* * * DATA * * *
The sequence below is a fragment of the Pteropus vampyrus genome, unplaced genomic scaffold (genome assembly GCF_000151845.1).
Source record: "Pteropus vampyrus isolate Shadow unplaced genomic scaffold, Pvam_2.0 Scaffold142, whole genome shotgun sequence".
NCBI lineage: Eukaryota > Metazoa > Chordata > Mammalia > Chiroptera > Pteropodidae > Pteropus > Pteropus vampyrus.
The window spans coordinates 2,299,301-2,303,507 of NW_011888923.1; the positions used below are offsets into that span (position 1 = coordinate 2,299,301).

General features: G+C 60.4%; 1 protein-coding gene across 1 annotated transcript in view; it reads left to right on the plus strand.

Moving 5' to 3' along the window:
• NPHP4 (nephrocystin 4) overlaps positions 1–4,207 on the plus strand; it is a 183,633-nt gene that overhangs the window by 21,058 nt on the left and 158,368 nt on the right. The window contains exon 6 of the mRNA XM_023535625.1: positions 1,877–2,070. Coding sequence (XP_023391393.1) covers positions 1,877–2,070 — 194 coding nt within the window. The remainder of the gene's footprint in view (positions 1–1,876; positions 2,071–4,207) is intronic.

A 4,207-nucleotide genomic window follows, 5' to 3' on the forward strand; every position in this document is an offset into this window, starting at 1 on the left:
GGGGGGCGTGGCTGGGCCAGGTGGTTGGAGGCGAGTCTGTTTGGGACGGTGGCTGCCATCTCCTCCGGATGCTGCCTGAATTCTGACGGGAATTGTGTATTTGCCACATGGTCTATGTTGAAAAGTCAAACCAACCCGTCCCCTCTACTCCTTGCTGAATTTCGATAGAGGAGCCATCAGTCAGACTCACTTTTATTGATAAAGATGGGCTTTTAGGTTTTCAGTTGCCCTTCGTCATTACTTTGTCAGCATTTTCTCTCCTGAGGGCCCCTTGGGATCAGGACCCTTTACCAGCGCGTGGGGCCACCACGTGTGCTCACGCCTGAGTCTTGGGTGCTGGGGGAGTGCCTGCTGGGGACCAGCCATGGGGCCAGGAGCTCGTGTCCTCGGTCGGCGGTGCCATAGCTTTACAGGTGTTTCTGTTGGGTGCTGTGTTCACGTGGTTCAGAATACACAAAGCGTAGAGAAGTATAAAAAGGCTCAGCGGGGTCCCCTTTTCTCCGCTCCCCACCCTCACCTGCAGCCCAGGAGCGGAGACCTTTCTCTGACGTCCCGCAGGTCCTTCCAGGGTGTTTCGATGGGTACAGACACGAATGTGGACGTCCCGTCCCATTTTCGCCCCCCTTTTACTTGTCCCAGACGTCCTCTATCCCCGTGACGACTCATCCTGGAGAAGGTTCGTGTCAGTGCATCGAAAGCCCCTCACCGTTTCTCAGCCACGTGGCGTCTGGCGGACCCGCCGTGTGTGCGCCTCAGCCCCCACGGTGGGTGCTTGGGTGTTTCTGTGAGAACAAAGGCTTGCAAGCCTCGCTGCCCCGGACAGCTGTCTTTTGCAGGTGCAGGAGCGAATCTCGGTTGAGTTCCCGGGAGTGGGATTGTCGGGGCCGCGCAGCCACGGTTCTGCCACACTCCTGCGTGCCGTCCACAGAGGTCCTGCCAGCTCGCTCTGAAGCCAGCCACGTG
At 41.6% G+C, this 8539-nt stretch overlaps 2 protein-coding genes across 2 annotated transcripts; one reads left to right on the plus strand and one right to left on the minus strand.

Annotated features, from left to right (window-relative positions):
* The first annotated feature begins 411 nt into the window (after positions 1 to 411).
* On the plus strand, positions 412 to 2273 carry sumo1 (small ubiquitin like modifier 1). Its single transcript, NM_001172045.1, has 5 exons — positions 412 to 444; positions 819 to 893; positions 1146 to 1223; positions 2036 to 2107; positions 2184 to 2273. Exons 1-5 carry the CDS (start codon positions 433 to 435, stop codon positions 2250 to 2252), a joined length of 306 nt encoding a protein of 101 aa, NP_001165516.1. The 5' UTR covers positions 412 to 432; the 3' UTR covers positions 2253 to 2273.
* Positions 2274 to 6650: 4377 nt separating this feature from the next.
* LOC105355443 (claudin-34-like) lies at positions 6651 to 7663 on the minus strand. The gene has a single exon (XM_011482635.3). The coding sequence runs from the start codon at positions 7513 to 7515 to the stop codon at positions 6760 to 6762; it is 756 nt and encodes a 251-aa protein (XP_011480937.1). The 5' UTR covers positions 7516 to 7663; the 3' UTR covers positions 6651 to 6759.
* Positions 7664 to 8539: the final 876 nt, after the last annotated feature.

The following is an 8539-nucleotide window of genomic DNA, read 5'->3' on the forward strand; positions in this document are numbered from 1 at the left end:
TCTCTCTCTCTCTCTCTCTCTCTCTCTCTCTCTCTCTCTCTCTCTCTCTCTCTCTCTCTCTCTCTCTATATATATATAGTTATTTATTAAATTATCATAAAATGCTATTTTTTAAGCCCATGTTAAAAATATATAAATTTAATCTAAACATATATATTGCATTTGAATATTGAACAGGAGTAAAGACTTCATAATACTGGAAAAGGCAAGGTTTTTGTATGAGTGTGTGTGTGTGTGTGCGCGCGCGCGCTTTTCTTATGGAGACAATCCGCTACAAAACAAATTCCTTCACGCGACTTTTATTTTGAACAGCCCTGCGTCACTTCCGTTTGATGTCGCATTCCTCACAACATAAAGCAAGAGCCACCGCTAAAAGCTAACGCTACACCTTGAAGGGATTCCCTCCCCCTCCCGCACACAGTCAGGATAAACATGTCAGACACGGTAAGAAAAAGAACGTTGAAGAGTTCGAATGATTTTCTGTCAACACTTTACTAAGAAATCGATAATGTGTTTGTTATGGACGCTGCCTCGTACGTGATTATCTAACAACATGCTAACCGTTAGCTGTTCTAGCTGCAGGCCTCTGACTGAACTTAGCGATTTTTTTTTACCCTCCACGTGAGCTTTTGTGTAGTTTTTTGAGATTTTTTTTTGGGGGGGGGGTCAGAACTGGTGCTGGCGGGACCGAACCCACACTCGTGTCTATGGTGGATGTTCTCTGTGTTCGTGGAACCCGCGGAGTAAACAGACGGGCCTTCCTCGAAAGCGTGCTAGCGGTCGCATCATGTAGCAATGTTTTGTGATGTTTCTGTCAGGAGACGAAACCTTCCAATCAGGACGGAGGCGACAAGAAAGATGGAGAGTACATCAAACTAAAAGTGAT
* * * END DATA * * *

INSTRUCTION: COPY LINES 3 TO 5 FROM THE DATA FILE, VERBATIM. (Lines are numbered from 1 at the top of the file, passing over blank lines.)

NCBI lineage: Eukaryota > Metazoa > Chordata > Mammalia > Chiroptera > Pteropodidae > Pteropus > Pteropus vampyrus.
The window spans coordinates 2,299,301-2,303,507 of NW_011888923.1; the positions used below are offsets into that span (position 1 = coordinate 2,299,301).

General features: G+C 60.4%; 1 protein-coding gene across 1 annotated transcript in view; it reads left to right on the plus strand.